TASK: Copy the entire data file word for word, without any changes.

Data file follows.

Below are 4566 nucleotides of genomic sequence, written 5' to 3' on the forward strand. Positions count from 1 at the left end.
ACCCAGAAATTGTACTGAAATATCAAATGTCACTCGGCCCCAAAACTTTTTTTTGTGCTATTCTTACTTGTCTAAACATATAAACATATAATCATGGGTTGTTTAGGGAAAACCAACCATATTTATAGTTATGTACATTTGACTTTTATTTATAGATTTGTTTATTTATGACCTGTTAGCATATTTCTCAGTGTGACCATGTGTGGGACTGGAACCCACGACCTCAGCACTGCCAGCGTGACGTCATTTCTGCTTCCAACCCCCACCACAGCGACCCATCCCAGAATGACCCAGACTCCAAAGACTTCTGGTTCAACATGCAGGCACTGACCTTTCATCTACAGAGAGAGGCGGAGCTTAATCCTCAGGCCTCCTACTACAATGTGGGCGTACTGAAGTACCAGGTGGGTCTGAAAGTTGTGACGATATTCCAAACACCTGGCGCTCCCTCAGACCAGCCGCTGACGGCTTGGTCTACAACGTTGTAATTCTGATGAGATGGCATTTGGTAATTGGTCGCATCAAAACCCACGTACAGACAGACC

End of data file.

Below are 4566 nucleotides of genomic sequence, written 5' to 3' on the forward strand. Positions count from 1 at the left end.
ACCCAGAAATTGTACTGAAATATCAAATGTCACTCGGCCCCAAAACTTTTTTTTGTGCTATTCTTACTTGTCTAAACATATAAACATATAATCATGGGTTGTTTAGGGAAAACCAACCATATTTATAGTTATGTACATTTGACTTTTATTTATAGATTTGTTTATTTATGACCTGTTAGCATATTTCTCAGTGTGACCATGTGTGGGACTGGAACCCACGACCTCAGCACTGCCAGCGTGACGTCATTTCTGCTTCCAACCCCCACCACAGCGACCCATCCCAGAATGACCCAGACTCCAAAGACTTCTGGTTCAACATGCAGGCACTGACCTTTCATCTACAGAGAGAGGCGGAGCTTAATCCTCAGGCCTCCTACTACAATGTGGGCGTACTGAAGTACCAGGTGGGTCTGAAAGTTGTGACGATATTCCAAACACCTGGCGCTCCCTCAGACCAGCCGCTGACGGCTTGGTCTACAACGTTGTAATTCTGATGAGATGGCATTTGGTAATTGGTCGCATCAAAACCCACGTACAGACAGACC